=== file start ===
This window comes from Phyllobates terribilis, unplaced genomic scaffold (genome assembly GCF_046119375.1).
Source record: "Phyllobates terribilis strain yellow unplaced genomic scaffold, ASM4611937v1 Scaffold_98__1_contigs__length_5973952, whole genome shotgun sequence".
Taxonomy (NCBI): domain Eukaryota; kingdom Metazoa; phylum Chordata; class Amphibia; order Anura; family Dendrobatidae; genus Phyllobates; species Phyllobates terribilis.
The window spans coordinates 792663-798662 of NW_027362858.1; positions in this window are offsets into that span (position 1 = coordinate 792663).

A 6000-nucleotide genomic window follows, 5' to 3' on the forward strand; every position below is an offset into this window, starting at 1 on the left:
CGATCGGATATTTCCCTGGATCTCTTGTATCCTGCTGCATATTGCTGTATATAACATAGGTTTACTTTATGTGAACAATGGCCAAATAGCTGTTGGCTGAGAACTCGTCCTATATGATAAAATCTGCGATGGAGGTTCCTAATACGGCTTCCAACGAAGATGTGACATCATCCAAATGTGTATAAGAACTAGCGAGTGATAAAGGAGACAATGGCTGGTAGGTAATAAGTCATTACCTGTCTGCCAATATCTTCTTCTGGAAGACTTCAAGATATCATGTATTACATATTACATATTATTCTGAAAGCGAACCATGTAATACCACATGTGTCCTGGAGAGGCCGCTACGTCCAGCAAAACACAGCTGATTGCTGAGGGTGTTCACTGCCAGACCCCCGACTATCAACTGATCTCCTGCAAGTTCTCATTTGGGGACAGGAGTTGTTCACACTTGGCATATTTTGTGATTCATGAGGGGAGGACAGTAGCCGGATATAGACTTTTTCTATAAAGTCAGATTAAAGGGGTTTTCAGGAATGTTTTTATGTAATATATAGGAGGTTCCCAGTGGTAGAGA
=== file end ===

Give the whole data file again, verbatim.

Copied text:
This window comes from Phyllobates terribilis, unplaced genomic scaffold (genome assembly GCF_046119375.1).
Source record: "Phyllobates terribilis strain yellow unplaced genomic scaffold, ASM4611937v1 Scaffold_98__1_contigs__length_5973952, whole genome shotgun sequence".
Taxonomy (NCBI): domain Eukaryota; kingdom Metazoa; phylum Chordata; class Amphibia; order Anura; family Dendrobatidae; genus Phyllobates; species Phyllobates terribilis.
The window spans coordinates 792663-798662 of NW_027362858.1; positions in this window are offsets into that span (position 1 = coordinate 792663).

A 6000-nucleotide genomic window follows, 5' to 3' on the forward strand; every position below is an offset into this window, starting at 1 on the left:
CGATCGGATATTTCCCTGGATCTCTTGTATCCTGCTGCATATTGCTGTATATAACATAGGTTTACTTTATGTGAACAATGGCCAAATAGCTGTTGGCTGAGAACTCGTCCTATATGATAAAATCTGCGATGGAGGTTCCTAATACGGCTTCCAACGAAGATGTGACATCATCCAAATGTGTATAAGAACTAGCGAGTGATAAAGGAGACAATGGCTGGTAGGTAATAAGTCATTACCTGTCTGCCAATATCTTCTTCTGGAAGACTTCAAGATATCATGTATTACATATTACATATTATTCTGAAAGCGAACCATGTAATACCACATGTGTCCTGGAGAGGCCGCTACGTCCAGCAAAACACAGCTGATTGCTGAGGGTGTTCACTGCCAGACCCCCGACTATCAACTGATCTCCTGCAAGTTCTCATTTGGGGACAGGAGTTGTTCACACTTGGCATATTTTGTGATTCATGAGGGGAGGACAGTAGCCGGATATAGACTTTTTCTATAAAGTCAGATTAAAGGGGTTTTCAGGAATGTTTTTATGTAATATATAGGAGGTTCCCAGTGGTAGAGA